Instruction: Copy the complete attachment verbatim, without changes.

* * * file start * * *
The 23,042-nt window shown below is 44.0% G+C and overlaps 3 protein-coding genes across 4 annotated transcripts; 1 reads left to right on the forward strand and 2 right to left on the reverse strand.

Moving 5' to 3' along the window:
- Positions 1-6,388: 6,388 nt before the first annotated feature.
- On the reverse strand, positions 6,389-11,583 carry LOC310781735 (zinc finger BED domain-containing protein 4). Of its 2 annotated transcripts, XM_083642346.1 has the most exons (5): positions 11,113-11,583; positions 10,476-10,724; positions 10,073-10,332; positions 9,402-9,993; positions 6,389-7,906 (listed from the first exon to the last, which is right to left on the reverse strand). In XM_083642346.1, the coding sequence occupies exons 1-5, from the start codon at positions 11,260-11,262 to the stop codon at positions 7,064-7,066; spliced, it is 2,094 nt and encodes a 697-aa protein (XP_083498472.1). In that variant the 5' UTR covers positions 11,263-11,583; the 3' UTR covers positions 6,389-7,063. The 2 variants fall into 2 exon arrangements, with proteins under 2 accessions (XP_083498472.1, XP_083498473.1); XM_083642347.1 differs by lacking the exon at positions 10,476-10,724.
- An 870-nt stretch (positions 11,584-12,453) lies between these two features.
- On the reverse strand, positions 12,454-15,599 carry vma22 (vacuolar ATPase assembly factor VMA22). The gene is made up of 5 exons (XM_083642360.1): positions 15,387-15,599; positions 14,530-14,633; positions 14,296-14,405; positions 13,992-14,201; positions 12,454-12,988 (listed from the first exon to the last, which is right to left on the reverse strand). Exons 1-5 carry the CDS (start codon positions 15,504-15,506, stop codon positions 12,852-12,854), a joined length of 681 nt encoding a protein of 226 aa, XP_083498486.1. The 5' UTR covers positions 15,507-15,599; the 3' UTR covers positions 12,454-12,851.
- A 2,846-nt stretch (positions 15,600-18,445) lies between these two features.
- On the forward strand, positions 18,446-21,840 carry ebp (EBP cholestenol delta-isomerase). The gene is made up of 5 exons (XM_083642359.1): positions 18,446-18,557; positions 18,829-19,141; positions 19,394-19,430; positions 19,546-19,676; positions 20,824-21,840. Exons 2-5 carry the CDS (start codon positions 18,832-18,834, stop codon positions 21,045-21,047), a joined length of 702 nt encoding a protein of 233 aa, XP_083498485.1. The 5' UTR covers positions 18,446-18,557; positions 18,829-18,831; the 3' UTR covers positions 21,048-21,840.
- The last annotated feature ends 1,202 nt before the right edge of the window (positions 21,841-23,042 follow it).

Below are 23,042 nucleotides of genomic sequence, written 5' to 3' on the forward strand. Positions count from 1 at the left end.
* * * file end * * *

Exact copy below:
The 23,042-nt window shown below is 44.0% G+C and overlaps 3 protein-coding genes across 4 annotated transcripts; 1 reads left to right on the forward strand and 2 right to left on the reverse strand.

Moving 5' to 3' along the window:
- Positions 1-6,388: 6,388 nt before the first annotated feature.
- On the reverse strand, positions 6,389-11,583 carry LOC310781735 (zinc finger BED domain-containing protein 4). Of its 2 annotated transcripts, XM_083642346.1 has the most exons (5): positions 11,113-11,583; positions 10,476-10,724; positions 10,073-10,332; positions 9,402-9,993; positions 6,389-7,906 (listed from the first exon to the last, which is right to left on the reverse strand). In XM_083642346.1, the coding sequence occupies exons 1-5, from the start codon at positions 11,260-11,262 to the stop codon at positions 7,064-7,066; spliced, it is 2,094 nt and encodes a 697-aa protein (XP_083498472.1). In that variant the 5' UTR covers positions 11,263-11,583; the 3' UTR covers positions 6,389-7,063. The 2 variants fall into 2 exon arrangements, with proteins under 2 accessions (XP_083498472.1, XP_083498473.1); XM_083642347.1 differs by lacking the exon at positions 10,476-10,724.
- An 870-nt stretch (positions 11,584-12,453) lies between these two features.
- On the reverse strand, positions 12,454-15,599 carry vma22 (vacuolar ATPase assembly factor VMA22). The gene is made up of 5 exons (XM_083642360.1): positions 15,387-15,599; positions 14,530-14,633; positions 14,296-14,405; positions 13,992-14,201; positions 12,454-12,988 (listed from the first exon to the last, which is right to left on the reverse strand). Exons 1-5 carry the CDS (start codon positions 15,504-15,506, stop codon positions 12,852-12,854), a joined length of 681 nt encoding a protein of 226 aa, XP_083498486.1. The 5' UTR covers positions 15,507-15,599; the 3' UTR covers positions 12,454-12,851.
- A 2,846-nt stretch (positions 15,600-18,445) lies between these two features.
- On the forward strand, positions 18,446-21,840 carry ebp (EBP cholestenol delta-isomerase). The gene is made up of 5 exons (XM_083642359.1): positions 18,446-18,557; positions 18,829-19,141; positions 19,394-19,430; positions 19,546-19,676; positions 20,824-21,840. Exons 2-5 carry the CDS (start codon positions 18,832-18,834, stop codon positions 21,045-21,047), a joined length of 702 nt encoding a protein of 233 aa, XP_083498485.1. The 5' UTR covers positions 18,446-18,557; positions 18,829-18,831; the 3' UTR covers positions 21,048-21,840.
- The last annotated feature ends 1,202 nt before the right edge of the window (positions 21,841-23,042 follow it).

Below are 23,042 nucleotides of genomic sequence, written 5' to 3' on the forward strand. Positions count from 1 at the left end.